1. Standstill covenants:


These covenants prohibit either party from soliciting any further investment or securities from another until the closing date. Due to this ongoing pandemic, it is now evident that the closing of current deals will be effectively delayed. Therefore, it is suggested that these covenants should be reconsidered and renegotiated if required.


2. Extending Timelines:


Assuming that the signing of transaction documents has taken place or is about to take place, closing will be delayed until the lockdown is lifted. It is suggested that the parties consider extending the long-stop date for execution of contracts.


While a document must be stamped immediately at the time of or before the execution of the agreement,[ii] registration of mandatory documents is to be done within 4 months of the date of signing.[iii] Both registration and stamping may be impeded due to the lockdown. While no relaxations have been announced by the government yet for registration of documents, for agreements not yet executed, parties may reconsider extending the date of execution post lockdown to adhere to statutory compliances.


However, in case timelines are extended, it is suggested the parties settle issues such as who will bear the risk of delay, and for what period, and what degree of change in the target’s financial results and operations will be allowed if the pre-closing period is exceptionally long.[iv]


3. Conditions Precedent (“CP”) and Diligence Requirement:


Due to the limited operation of regulating bodies such as National Company Law Tribunals (“NCLT”), Competition Commission of India, Securities and Exchange Board of India, local municipal authorities, banks, courts, etc., pending regulatory and third party approvals/licenses maybe delayed due to lockdown resulting in filing limitations. It is suggested that either the low importance actions be shifted to the conditions subsequent clause or the long-stop date be extended for the performance of CP’s.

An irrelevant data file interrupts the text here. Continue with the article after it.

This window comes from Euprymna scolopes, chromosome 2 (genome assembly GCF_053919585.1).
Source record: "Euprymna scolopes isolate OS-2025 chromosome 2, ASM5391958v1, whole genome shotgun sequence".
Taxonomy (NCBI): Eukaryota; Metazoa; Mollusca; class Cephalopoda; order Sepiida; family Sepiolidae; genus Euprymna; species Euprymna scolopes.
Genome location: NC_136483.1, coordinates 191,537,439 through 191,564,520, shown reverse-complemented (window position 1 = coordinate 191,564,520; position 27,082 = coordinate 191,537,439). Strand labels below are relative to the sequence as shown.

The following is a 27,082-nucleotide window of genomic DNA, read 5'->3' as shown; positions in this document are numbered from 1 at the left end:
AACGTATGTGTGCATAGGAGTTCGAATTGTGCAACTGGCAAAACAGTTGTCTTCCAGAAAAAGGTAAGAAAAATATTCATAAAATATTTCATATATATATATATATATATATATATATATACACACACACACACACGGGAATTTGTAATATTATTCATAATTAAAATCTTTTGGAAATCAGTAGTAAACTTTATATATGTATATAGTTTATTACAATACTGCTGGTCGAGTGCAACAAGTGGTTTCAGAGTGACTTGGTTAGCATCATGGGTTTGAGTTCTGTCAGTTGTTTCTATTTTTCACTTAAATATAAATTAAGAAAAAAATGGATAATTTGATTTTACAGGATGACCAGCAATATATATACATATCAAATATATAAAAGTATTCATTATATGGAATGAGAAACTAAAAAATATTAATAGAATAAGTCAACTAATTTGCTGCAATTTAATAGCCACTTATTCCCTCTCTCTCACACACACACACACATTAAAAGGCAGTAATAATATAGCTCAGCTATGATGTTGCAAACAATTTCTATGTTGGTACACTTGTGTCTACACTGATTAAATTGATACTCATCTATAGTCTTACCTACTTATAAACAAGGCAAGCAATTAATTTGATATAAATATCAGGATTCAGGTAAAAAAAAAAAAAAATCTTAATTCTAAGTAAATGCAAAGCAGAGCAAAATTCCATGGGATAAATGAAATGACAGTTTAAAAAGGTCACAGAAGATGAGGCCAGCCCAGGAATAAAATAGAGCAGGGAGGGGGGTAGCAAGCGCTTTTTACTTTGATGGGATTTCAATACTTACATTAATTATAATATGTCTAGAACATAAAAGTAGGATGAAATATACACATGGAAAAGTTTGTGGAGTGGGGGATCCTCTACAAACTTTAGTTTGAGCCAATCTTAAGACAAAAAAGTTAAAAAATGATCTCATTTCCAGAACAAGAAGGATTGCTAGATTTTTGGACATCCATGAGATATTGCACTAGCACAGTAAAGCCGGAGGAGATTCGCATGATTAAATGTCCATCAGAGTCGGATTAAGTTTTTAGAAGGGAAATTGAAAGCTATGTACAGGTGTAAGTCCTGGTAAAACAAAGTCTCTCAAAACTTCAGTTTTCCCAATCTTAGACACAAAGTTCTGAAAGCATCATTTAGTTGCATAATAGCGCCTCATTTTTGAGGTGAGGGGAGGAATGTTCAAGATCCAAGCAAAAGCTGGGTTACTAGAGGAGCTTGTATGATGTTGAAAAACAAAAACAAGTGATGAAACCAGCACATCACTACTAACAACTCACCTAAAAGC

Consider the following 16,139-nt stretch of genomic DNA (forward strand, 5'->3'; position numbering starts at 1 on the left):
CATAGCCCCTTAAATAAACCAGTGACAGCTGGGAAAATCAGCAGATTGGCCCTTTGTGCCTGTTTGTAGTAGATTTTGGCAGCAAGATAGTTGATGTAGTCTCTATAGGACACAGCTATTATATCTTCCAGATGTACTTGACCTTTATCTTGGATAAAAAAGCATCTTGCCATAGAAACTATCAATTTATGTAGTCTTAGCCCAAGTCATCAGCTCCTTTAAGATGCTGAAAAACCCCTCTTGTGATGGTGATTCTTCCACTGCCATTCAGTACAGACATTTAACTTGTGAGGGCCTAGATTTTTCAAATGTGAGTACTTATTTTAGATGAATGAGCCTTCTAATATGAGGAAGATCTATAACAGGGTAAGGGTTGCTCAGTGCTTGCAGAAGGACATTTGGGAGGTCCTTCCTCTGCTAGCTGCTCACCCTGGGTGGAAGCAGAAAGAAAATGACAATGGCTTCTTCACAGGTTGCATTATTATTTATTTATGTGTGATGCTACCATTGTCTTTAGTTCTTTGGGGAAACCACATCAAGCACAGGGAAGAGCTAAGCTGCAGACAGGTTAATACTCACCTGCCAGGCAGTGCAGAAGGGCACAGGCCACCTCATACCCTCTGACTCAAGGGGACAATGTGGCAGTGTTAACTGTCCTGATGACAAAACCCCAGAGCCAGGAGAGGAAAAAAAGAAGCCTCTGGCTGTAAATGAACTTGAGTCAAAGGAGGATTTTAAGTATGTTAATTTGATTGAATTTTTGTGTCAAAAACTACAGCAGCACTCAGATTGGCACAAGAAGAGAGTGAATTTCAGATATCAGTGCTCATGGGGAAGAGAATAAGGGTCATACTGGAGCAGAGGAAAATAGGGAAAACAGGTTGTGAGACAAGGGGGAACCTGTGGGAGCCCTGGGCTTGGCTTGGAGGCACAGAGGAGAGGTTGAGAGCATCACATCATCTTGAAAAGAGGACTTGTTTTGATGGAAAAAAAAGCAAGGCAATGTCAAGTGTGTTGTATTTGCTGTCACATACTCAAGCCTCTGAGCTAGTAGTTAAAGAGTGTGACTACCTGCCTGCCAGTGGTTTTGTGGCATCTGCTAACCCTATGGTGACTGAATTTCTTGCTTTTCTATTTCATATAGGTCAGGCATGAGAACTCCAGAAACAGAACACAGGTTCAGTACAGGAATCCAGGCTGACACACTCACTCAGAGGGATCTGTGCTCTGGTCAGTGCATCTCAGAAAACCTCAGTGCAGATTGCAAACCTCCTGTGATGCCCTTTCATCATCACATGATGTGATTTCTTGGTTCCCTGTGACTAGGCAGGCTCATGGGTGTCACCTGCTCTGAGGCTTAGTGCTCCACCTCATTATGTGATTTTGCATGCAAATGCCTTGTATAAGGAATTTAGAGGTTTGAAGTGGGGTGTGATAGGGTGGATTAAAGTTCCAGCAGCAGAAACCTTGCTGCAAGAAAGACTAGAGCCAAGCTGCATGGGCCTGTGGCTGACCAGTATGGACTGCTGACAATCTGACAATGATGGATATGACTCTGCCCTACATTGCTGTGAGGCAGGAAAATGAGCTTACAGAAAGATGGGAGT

Additionally, while the RBI has extended the moratorium on loans by another three months till 31 August, 2021,[v] lender approvals for acquisitions will be affected. From the lender’s perspective, CP should be amended to ensure long-term return on his investment and sufficient working capital to service loans.


Ongoing due diligence should focus on corporate compliances[vi], review of leave and license agreements, material contracts with customers and suppliers, Foreign Direct Investment restrictions[vii] (if applicable), and labour law compliances (especially in light of extensive lay-offs by various companies due to COVID-19.[viii]


4. MAC Clause:


The buyer should ensure that phrases like “pandemic”, “outbreak”, “act of god”, “lockdown” and other similar events are specifically included in MAC clauses for clear delineation of risks. A more exhaustive MAC clause covering all such events would be buyer-friendly and thus provide walk-away rights.


The target on the other hand should ensure that exceptions to the basic MAC clause are clearly carved out. For example specific exceptions like “poor financial performance”, “change in law” or “change in tax regime”, “fall in revenues” should be negotiated in a MAC clause.